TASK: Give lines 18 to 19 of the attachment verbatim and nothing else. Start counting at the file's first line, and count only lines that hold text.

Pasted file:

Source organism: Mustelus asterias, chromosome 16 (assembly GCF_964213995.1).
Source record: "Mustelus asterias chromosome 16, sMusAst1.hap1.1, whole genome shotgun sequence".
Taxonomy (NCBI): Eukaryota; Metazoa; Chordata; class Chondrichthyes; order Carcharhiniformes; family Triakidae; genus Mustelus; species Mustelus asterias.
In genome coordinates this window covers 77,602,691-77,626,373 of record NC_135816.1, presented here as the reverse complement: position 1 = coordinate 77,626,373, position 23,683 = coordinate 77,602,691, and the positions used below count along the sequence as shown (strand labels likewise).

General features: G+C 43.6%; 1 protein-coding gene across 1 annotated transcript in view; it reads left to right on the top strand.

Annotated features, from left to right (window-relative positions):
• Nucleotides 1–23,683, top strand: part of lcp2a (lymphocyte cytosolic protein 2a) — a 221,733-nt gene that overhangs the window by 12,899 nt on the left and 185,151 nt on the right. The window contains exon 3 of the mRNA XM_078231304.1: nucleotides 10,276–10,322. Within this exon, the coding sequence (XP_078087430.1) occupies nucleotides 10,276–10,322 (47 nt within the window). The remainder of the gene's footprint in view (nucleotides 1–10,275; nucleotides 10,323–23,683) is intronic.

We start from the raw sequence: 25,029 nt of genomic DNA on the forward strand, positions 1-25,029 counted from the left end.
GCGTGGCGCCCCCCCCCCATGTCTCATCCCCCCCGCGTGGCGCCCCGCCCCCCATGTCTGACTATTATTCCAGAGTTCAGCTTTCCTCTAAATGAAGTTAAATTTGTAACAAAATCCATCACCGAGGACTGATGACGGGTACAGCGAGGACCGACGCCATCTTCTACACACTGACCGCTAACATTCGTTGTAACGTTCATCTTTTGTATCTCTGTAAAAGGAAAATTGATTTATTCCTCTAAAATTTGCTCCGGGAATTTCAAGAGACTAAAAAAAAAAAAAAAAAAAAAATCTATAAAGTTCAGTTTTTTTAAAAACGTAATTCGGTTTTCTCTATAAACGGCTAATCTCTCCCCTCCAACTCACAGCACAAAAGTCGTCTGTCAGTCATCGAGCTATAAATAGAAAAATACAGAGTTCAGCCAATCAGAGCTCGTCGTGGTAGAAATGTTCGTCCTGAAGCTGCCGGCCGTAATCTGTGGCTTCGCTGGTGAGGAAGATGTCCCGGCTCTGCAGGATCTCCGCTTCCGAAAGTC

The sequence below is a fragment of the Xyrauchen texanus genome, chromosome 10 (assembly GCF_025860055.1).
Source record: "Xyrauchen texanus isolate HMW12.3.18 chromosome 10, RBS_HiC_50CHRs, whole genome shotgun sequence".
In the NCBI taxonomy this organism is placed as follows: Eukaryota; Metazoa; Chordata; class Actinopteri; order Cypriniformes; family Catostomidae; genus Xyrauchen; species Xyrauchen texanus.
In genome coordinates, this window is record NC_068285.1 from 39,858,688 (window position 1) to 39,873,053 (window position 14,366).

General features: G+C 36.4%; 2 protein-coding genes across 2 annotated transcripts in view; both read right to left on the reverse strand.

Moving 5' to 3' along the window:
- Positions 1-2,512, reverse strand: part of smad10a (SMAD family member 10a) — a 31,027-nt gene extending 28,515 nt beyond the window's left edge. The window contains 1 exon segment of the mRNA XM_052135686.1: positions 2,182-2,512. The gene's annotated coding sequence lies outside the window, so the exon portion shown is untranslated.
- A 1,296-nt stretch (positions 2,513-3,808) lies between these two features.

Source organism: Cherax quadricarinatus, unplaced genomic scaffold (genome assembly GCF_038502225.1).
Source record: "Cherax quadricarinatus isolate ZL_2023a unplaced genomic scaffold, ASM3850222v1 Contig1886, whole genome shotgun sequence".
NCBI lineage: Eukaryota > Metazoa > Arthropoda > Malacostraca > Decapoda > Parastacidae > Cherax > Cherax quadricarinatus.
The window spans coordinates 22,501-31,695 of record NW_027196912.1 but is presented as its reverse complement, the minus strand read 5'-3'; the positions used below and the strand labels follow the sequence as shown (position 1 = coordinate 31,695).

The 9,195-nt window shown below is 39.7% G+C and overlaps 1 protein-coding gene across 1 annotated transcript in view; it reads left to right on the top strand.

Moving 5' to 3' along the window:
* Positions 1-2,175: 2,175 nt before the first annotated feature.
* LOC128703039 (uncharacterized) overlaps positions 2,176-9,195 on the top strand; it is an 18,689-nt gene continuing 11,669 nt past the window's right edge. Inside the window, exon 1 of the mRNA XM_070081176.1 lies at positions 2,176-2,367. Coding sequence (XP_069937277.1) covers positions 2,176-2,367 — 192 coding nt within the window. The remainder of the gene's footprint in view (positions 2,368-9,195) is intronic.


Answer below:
Source organism: Cherax quadricarinatus, unplaced genomic scaffold (genome assembly GCF_038502225.1).
Source record: "Cherax quadricarinatus isolate ZL_2023a unplaced genomic scaffold, ASM3850222v1 Contig1886, whole genome shotgun sequence".